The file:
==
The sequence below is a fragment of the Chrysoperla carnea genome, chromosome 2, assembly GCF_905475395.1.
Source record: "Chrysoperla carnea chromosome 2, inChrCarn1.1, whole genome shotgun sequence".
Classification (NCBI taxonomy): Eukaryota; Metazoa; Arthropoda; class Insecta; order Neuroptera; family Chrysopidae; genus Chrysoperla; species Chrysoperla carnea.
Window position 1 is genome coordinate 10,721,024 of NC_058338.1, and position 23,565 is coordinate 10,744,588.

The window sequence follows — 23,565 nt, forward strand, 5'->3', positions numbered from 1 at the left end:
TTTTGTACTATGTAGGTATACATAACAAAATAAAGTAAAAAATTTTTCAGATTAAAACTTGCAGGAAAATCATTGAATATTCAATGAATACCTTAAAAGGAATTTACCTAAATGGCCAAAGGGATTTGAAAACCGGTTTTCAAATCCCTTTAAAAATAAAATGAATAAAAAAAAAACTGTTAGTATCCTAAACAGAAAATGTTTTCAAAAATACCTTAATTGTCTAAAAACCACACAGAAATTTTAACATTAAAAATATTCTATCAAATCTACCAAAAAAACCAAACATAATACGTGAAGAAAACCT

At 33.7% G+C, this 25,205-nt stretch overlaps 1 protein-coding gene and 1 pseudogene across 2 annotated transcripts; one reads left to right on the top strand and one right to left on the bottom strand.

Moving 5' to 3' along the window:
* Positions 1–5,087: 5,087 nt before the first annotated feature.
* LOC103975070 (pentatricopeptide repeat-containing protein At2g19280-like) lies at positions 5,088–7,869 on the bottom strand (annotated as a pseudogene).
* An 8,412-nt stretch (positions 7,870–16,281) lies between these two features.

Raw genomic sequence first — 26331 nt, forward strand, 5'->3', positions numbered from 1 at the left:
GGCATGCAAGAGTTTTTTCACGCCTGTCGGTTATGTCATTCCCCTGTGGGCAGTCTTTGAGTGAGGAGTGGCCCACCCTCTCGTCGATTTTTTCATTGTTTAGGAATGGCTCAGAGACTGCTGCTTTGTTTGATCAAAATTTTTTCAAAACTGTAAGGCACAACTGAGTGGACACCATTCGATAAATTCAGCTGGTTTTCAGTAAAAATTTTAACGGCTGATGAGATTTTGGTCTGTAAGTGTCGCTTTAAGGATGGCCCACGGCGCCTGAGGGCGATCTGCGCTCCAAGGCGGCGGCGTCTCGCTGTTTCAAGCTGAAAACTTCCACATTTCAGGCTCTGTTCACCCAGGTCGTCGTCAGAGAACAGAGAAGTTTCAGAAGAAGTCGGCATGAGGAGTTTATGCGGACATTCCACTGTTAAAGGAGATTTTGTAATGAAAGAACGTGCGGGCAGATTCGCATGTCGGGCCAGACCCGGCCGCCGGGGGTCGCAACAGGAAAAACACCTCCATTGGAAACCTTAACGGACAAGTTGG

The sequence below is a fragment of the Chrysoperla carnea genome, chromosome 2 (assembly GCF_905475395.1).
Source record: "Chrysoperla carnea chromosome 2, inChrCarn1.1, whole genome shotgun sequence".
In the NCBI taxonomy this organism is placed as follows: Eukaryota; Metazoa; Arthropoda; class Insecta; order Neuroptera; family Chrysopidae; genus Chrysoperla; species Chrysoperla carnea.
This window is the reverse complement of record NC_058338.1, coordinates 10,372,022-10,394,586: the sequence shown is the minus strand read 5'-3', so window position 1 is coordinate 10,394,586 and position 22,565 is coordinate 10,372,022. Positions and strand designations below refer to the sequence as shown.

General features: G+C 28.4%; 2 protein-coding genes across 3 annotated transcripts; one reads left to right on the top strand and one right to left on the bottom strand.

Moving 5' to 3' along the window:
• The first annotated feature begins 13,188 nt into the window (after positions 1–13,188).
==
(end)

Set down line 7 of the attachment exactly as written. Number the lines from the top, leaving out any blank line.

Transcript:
At 33.7% G+C, this 25,205-nt stretch overlaps 1 protein-coding gene and 1 pseudogene across 2 annotated transcripts; one reads left to right on the top strand and one right to left on the bottom strand.